2.2. Non compactly generated groups

Take ${G_1={\mathbb Z}}$ and ${G_2=P\Gamma L(2,\bar{\mathbb{F}}_p)}$, meaning the semi-direct product with the Galois group

$\displaystyle Aut(\bar{\mathbb{F}}_p)\simeq \hat {\mathbb Z}\simeq\prod_{q\,\mathrm{prime}}{\mathbb Z}_q.$

Then ${G_2}$ is just non-compact. Then ${\Gamma=P\Gamma L(2,\bar{\mathbb{F}}_p)\times{\mathbb Z}}$ (where ${{\mathbb Z}}$ acts by the Frobenius automorphism) is a cocompact lattice in ${G_1\times G_2}$. ${G_1}$ and ${G_2}$ satisfy all assumptions in Theorem 4, except that ${G_2}$ is not compactly generated.

2.3. Just non-compactness

Given a lattice ${\Gamma satisfy all assumptions of Theorem 4. Consider ${\Gamma\times\Gamma}$ is cocompact in ${(G_1\times G_1)\times (G_2\times G_2)}$ which satisfies all assumptions except that ${G_1\times G_1}$ is not just non-compact.

2.4. ${{\mathbb R}^n}$ normal subgroups

${\Gamma={\mathbb Z}^2\times C_2}$ where ${C_2}$ acts linearly by ${\pm 1}$, ${G_1=G_2={\mathbb R}\times C_2}$. View ${\Gamma\simeq{\mathbb Z}[\sqrt{2}]\times C_2\subset G_1\times G_2}$ via the two real embeddings of ${{\mathbb Q}[\sqrt{2}]}$.

2.5. Non-dense projections

The group ${\Gamma_2}$ introduced last time has non-dense projections. It is not ji.

3. Reduction to topologically simple groups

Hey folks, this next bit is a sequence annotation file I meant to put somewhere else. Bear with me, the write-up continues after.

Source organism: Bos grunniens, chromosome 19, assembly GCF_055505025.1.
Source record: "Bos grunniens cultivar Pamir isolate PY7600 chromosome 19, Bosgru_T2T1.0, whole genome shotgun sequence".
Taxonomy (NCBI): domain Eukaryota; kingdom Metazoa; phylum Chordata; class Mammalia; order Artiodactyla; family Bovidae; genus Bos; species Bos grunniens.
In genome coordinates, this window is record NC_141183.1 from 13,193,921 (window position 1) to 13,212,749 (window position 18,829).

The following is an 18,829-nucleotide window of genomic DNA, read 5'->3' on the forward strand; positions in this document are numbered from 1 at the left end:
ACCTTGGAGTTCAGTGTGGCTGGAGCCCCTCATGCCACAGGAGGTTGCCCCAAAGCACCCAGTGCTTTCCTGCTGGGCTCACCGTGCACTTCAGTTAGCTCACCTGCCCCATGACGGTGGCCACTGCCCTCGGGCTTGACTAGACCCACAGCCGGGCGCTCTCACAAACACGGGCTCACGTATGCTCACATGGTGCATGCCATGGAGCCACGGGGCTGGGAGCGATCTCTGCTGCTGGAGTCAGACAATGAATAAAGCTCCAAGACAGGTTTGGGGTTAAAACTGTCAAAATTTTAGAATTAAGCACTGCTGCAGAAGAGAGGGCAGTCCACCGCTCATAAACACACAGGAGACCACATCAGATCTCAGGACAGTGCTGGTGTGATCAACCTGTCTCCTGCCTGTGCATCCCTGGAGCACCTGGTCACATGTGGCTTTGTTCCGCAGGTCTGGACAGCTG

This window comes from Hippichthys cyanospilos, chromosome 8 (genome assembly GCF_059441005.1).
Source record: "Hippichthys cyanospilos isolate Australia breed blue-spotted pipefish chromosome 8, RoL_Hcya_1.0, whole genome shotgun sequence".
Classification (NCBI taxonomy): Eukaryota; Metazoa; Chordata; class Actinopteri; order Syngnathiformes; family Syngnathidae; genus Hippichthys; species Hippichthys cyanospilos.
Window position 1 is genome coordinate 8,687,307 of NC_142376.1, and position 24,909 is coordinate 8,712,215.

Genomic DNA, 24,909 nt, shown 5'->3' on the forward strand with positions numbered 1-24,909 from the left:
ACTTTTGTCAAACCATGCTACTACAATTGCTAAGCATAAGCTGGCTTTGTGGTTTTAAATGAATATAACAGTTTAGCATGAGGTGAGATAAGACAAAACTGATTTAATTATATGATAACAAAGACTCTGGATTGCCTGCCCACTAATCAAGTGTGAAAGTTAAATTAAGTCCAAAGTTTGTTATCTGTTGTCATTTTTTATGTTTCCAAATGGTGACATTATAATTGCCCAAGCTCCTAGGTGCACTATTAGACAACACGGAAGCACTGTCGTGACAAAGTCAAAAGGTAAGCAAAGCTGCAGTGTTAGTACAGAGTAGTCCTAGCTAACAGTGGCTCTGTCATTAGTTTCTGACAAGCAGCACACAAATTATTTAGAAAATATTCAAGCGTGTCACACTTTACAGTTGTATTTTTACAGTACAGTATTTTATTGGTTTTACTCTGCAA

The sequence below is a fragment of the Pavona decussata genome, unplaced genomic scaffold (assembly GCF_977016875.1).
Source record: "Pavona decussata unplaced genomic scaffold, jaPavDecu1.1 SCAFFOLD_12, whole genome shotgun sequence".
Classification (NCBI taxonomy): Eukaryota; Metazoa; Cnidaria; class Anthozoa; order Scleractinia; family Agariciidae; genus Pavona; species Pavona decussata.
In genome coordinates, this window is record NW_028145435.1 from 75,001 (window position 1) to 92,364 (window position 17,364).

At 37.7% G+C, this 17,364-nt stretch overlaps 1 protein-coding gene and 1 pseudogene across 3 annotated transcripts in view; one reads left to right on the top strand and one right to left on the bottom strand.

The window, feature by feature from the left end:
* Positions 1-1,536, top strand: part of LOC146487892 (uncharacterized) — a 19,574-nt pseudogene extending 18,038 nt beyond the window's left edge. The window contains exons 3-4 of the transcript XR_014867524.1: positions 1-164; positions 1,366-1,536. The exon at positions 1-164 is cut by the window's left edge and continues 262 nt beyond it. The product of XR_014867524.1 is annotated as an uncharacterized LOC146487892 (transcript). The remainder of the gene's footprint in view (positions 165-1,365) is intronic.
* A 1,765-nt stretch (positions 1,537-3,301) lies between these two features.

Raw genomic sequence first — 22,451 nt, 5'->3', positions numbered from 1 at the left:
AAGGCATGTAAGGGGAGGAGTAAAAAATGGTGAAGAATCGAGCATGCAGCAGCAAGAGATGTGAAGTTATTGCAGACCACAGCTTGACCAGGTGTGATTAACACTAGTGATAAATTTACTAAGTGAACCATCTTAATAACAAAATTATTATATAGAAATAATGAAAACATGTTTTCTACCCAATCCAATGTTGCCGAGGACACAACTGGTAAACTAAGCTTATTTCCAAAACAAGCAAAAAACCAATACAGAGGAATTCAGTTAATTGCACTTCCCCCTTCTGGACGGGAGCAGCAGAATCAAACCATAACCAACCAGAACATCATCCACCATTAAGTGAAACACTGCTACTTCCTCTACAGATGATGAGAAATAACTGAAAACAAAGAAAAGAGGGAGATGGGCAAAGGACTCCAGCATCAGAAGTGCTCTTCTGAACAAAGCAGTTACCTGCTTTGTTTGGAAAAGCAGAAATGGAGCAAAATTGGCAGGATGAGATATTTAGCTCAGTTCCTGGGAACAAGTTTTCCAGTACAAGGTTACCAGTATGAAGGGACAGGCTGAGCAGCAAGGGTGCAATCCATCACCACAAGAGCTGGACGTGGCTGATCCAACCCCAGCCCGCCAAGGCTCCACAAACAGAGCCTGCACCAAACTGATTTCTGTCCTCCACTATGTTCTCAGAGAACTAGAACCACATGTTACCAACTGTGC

Theorem 5 (Caprace-Monod) Let ${G}$ be a compactly generated just non compact group. Then one of following holds. Either

1. ${G}$ is discrete.
2. ${G}$ is ${{\mathbb R}^n}$ by compact.
3. ${G}$ is ${S\times\cdots\times S}$ by compact, where ${S}$ is compactly generated, topologically simple, non-compact, non-dicrete.

In addition, in case 3, every non-trivial closed normal subgroup of ${G}$ contains ${S\times\cdots\times S}$, hence is non-discrete. Any continuous homomorphism ${G\rightarrow SU(n)}$ has finite image.

4. Proof of Theorem 4

Lemma 6 Let ${\Gamma}$ satisfy all assumptions of Theorem 4. Then

1. Both ${G_1}$ and ${G_2}$ are non-discrete.
2. Both projections are injective.

Otherwise, assume ${G_2}$ is discrete and ${G_1}$ is non-discrete. The intersection of ${\Gamma}$ with ${G_1}$ is normal in ${\Gamma}$, hence its projection is normal in ${G_1}$, so its trivial. Thus projection to ${G_2}$ is injective.

4.1. Strategy

In the remainder, the strategy is due to Margulis. Show that ${\Gamma/N}$ is Kazhdan (Shalom 2000). Show that ${\Gamma/N}$ is amenable (Bader-Shalom 2006, it does not need all assumptions). We focus on the property (T) part.

Definition 7 (Shalom) A group action on a metric space is uniform if there exists ${\epsilon}$ such that every point is moved at least ${\epsilon}$ by some element of a fixed compact subset of the group.

Example. For an orthogonal action, no almost invariant vector means action is uniform on the unit sphere.